Ezekiel 37 : 1-14
Ezekiel- A prophet among the Israelites exiled to Babylon. He prophesied there from about 592 – 572 BCE.
Did you ever hear the gospel song, “Them bones, them bones, them dry bones…”? That gospel song was written based on this Shabbat’s haftarah.
Ezekiel the prophet recounts that he was lifted up by God and placed in the middle of a valley full of bones. Ezekiel and the Lord have a conversation in which God tells Ezekiel to prophesy over the bones and then God will fill them with the breath of life. That is indeed what happens. Ezekiel prophesies and he hears noise and rattling. The bones come together and become covered with sinew and flesh. Then breath comes from the four winds and the bodies rise up and live . God tells these resuscitated people that He will put His spirit in them and they will live in their own land. The bones represent “the house of Israel” and when they are ready God will bring them back to Israel. He says, “And I will put my spirit in you, and you shall live.”
The painting at the top of the page (if you click on it , it will enlarge) is based on a fresco painting from the Dura Europas Synagogue. It shows Ezekiel at the Valley of the Dry Bones, in time lapse illustration (is time lapse a new or an ancient concept?) being carried by the hand of God. The Eastern looking Ezekiel with flowing curly hair is wearing embroidered crimson robes and deep green trousers. All the hands, faces, and bones shown in the painting really illustrate the scene presented to Ezekiel the prophet.
The painting is one of many found in Dura Europas, Syria. It was a small trading city in eastern Syria near the Euphrates River. The ancient synagogue was completed around 244 BCE, and its walls were covered by incredible frescoes or tempera paintings that illustrated stories from the Torah, the Prophets, and other books of the bible. The paintings were discovered during archaeological excavations in 1932. 58 paintings were found, and it is believed that originally about 100 Biblical scenes were painted on the walls.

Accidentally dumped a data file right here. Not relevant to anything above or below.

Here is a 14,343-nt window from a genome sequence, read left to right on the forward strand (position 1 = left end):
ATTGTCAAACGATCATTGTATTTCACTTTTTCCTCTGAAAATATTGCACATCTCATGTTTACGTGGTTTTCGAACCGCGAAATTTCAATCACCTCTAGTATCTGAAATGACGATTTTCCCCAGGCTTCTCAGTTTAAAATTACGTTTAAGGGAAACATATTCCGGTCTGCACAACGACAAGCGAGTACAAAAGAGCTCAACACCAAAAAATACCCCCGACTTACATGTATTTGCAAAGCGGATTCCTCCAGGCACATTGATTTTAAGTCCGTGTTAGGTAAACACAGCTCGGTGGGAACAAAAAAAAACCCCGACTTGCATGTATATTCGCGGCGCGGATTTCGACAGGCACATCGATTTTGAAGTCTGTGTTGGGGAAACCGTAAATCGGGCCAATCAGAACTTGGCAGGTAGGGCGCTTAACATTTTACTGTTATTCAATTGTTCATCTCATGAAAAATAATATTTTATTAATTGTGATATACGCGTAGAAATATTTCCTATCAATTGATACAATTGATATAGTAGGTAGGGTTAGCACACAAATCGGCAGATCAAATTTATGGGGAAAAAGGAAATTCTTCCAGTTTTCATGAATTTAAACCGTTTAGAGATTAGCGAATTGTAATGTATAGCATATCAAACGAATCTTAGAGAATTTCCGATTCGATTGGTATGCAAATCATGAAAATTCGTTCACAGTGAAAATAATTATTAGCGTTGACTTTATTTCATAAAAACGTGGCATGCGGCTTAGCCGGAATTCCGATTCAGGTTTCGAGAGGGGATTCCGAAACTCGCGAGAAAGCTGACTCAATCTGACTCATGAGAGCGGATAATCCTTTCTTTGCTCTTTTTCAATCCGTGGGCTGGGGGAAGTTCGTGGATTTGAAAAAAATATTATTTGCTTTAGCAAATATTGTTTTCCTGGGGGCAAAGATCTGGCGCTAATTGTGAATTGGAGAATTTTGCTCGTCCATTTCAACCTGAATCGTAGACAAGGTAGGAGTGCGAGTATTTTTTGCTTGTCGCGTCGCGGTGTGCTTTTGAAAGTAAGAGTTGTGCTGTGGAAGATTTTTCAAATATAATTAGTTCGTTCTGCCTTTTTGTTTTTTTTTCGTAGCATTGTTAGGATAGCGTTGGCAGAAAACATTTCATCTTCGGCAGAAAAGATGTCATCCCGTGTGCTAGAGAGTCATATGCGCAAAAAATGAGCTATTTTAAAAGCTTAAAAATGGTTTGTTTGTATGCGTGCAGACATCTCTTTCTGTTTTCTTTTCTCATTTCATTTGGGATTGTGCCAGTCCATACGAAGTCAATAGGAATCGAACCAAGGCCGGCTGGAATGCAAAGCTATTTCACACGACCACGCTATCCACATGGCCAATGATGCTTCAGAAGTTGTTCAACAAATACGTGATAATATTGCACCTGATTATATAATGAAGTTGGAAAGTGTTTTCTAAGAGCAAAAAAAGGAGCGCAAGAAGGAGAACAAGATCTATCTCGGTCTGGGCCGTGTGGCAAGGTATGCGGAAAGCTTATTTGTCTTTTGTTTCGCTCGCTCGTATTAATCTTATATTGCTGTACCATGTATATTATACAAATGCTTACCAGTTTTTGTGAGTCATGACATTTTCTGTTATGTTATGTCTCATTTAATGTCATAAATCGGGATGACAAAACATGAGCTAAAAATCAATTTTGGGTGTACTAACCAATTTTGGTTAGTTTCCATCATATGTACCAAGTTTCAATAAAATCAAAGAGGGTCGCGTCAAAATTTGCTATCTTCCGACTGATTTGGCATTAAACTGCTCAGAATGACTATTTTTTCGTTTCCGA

The frescoes are wonderful. It’s always fascinating to see the depictions of biblical figures wearing clothing and using objects specific to an ancient time we aren’t familiar with.
This particular story is appropriate for a Passover reading. In the story of the Exodus the children of Israel walk through the desert and God takes them to their own land- the Land of Israel. In Ezekiel chapter 37 God tells the people whom He has revived that He will take them to the Land of Israel.
It makes one think of other such parallel stories from throughout our difficult Jewish history.
Back to “Them bones, them bones, them dry bones… If you like old gospel songs and good harmony check out some of the renditions on youtube.
And have a Happy Pesach.
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And have a Happy Pesach.ers.
6 responses to “Passover- Intermediate Shabbat”
It struck me as so sad that there was obviously once a vibrant community of Jews in Syria who could decorate their synagogues with beautiful frescoes, and now there are none. And, of course, that now, two millennia later, Syria is a land of destruction, not creation. They will need God’s help to revive their dry, and living, bones today. Thank you, Laya, for alerting us to what was once there in Dura Europas. Marjorie Gann
Thank you, Margie, for your comments. The beauty and culture of Syrian Jewry lives on in Israel and other parts of the world, but it’s tragic that the Jews couldn’t live there in safety and peace. And of course now…what is there to say?
Wonderful! Made me think/worry if the frescoes have survived the latest onslaught in Syria. Hope your Seders were lovely.
This week’s column — Mom’s 10 Commandments, A One-Act Play Check out this month’s Dear Debra advice column.
I hope so too,
Debra. I think they are in a museum in Syria- but that doesn’t mean they are safe. Be well, Laya.
The painting strikes me as resembling a scene from modern-day Syria’s war. Plus ca change plus c’est le meme chose — at least in outward appearances. On a happier note, I’m enjoying your posts and creativity. Moadim le-simcha and Shabbat shalom.
Paul Kay sent from my iPhone
You are right ,
Paul. It’s always fascinating to me to read these haftarot, look at imagery that relates from another period in history, and then look at the world today. It all comes around again. Chag Sameach.